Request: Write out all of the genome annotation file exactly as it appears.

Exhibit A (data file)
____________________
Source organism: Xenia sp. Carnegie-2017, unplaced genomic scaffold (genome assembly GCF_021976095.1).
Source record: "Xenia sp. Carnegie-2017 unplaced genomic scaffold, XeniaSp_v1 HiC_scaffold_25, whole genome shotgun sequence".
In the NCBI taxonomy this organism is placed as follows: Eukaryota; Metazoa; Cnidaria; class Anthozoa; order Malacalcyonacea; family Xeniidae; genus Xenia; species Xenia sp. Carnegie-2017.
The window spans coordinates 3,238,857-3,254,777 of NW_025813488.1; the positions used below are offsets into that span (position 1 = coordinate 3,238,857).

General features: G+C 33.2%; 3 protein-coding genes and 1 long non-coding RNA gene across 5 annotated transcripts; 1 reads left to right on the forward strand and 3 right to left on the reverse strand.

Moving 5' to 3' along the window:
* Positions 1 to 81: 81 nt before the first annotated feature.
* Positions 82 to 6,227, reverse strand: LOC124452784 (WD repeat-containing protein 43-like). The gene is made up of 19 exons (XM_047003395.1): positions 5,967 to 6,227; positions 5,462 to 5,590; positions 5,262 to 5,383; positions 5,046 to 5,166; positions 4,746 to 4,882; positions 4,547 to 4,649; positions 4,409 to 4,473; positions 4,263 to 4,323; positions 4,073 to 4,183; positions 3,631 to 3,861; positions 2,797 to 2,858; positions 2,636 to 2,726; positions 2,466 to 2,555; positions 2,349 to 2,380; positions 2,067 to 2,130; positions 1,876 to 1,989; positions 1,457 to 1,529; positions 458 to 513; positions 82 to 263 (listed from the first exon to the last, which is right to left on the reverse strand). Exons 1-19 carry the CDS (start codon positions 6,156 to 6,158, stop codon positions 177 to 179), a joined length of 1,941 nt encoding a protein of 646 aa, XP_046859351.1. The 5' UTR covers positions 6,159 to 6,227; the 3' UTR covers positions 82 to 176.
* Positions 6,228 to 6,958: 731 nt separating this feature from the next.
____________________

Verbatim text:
Source organism: Xenia sp. Carnegie-2017, unplaced genomic scaffold (genome assembly GCF_021976095.1).
Source record: "Xenia sp. Carnegie-2017 unplaced genomic scaffold, XeniaSp_v1 HiC_scaffold_25, whole genome shotgun sequence".
In the NCBI taxonomy this organism is placed as follows: Eukaryota; Metazoa; Cnidaria; class Anthozoa; order Malacalcyonacea; family Xeniidae; genus Xenia; species Xenia sp. Carnegie-2017.
The window spans coordinates 3,238,857-3,254,777 of NW_025813488.1; the positions used below are offsets into that span (position 1 = coordinate 3,238,857).

General features: G+C 33.2%; 3 protein-coding genes and 1 long non-coding RNA gene across 5 annotated transcripts; 1 reads left to right on the forward strand and 3 right to left on the reverse strand.

Moving 5' to 3' along the window:
* Positions 1 to 81: 81 nt before the first annotated feature.
* Positions 82 to 6,227, reverse strand: LOC124452784 (WD repeat-containing protein 43-like). The gene is made up of 19 exons (XM_047003395.1): positions 5,967 to 6,227; positions 5,462 to 5,590; positions 5,262 to 5,383; positions 5,046 to 5,166; positions 4,746 to 4,882; positions 4,547 to 4,649; positions 4,409 to 4,473; positions 4,263 to 4,323; positions 4,073 to 4,183; positions 3,631 to 3,861; positions 2,797 to 2,858; positions 2,636 to 2,726; positions 2,466 to 2,555; positions 2,349 to 2,380; positions 2,067 to 2,130; positions 1,876 to 1,989; positions 1,457 to 1,529; positions 458 to 513; positions 82 to 263 (listed from the first exon to the last, which is right to left on the reverse strand). Exons 1-19 carry the CDS (start codon positions 6,156 to 6,158, stop codon positions 177 to 179), a joined length of 1,941 nt encoding a protein of 646 aa, XP_046859351.1. The 5' UTR covers positions 6,159 to 6,227; the 3' UTR covers positions 82 to 176.
* Positions 6,228 to 6,958: 731 nt separating this feature from the next.